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Publish Your Research

Identify Target Journals by Topic

You will already be familiar with some journals based on the journals that you routinely read, the journals in your bibliography, or other journals that you've found while searching PubMed or Google Scholar. You can also look for journals by searching bibliographic databases on your topic.

Here are some tools to expand your list of journals you might consider publishing in.

Investigate Each Journal

When selecting journals as potential publishing venues, the journal website itself contains valuable information, such as:

  • Journal aims and scope, which will include a description of that journal's topics and intended audience.
  • Types of articles published, for example original research, case studies, brief reports, or review articles.
  • Type of peer review (number of reviewers, blind or double-blind, open)
  • Length of time from article submission to publication.
  • Copyright and open access options
  • Costs such as open access article processing charges (APCs), page or image charges, or other fees
  • Publisher requirements such as registration of clinical trials, registration of protocols, data deposit, limits to article length or number of figures

This information can be found on the journal web site in different locations depending on the publisher. Locations include Author Instructions, Guide for Authors, or Submit a Manuscript. Examining articles published in recent issues can also be illustrative.

For information about peer review policies for a particular journal, see  the Transpose database.

Examine Journal Quality Indicators

You may already have a sense of the prestige of the journals in your field, or you may want to consult with colleagues and advisors. Your department, program, or funding agency may require the use of specific metrics in evaluating journals, for example, that the journal be from a specific set of journals, or have a minimum Clarivate Journal Impact Factor. 

These databases can also help you identify additional journals to examine. 

Open Access to Improve Discoverability, Access and Impact

Why pursue Open Access to Journal Articles and Open Scholarship overall (open data, code, images, graphics) ?

To promote equity, inclusivity, transparency and trust by

  • enabling informed decision-making among practitioners and in government,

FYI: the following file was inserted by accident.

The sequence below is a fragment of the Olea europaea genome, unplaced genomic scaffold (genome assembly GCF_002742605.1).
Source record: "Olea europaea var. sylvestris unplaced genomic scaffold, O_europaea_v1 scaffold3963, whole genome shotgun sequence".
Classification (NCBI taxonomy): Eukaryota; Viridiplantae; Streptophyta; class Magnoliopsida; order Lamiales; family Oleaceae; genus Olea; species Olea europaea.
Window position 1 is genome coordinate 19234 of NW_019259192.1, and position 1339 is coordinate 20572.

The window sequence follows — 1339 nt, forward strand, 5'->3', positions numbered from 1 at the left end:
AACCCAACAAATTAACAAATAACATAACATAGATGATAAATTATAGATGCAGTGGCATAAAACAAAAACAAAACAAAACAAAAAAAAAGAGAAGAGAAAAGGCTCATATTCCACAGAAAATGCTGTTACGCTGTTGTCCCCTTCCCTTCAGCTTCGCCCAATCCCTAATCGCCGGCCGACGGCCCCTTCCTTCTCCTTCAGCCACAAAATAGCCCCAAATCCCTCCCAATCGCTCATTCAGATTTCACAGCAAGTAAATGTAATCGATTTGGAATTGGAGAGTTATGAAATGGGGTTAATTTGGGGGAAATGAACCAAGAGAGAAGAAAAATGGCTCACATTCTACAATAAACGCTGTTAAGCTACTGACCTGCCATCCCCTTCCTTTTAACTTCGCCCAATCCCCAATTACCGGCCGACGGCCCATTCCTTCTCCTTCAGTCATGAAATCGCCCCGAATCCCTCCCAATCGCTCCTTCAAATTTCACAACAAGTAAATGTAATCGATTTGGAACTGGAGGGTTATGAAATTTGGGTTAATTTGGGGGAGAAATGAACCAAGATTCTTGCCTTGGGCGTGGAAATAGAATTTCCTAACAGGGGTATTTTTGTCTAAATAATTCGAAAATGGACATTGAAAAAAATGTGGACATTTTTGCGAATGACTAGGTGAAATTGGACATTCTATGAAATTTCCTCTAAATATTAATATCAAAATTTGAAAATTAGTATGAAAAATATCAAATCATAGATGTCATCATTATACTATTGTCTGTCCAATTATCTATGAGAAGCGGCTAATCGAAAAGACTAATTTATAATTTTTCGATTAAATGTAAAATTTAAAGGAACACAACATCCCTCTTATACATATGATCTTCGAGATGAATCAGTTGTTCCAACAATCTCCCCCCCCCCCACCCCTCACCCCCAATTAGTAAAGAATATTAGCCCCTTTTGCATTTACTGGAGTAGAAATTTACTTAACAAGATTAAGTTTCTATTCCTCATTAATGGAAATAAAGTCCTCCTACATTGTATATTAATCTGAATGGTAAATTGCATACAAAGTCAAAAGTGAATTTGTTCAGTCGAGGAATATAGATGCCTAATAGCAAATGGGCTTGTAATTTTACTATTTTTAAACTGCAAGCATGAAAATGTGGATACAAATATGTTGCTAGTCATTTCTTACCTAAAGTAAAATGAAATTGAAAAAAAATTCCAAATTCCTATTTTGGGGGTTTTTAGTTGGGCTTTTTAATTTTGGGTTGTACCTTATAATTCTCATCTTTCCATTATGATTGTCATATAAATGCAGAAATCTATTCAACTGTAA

• encouraging widespread understanding of research practices and results, and
  • supporting research contributions from historically marginalized groups.

To satisfy funding agency requirements for public access to research

To support the 2023 UVM Faculty Senate Resolution on Open Access and Open Science

To increase numbers of citations.


Resources for publishing Open Access Journal Articles

Avoid Deceptive Open Access Publishers

Open Access publishers include established publishers such as Sage, Elsevier and Nature, as well as new publishers such as PLOS, JMIR, and eLife. Some of the best science in recent years has been published as open access journal articles.

However, OA does offer an opportunity for unscrupulous actors. Journals searching for authors or editorial board members may contact scholars suggesting that they contribute. Sometimes these requests come from legitimate publishers, in other cases the publisher is attempting to collect author fees without providing adequate journal services, such as peer review and editorial oversight. Here are some possible indicators of a deceptive or predatory publisher:

  • poor grammar and spelling on the journal web site
  • fewer than 10 articles published by the journal, ever, or no recent articles published
  • quality of recent articles is poor: research aims, methods, analysis, summary of results, bibliography and overall language
  • unknown editorial board
  • unaffiliated with a known publisher, society, or university
  • false claims about editorial board membership, authors, database inclusion, journal metrics, society affiliation
  • journal scope is extremely broad or outside your area of expertise

One of these characteristics does not by itself indicate a deceptive publisher. Look at the big picture.

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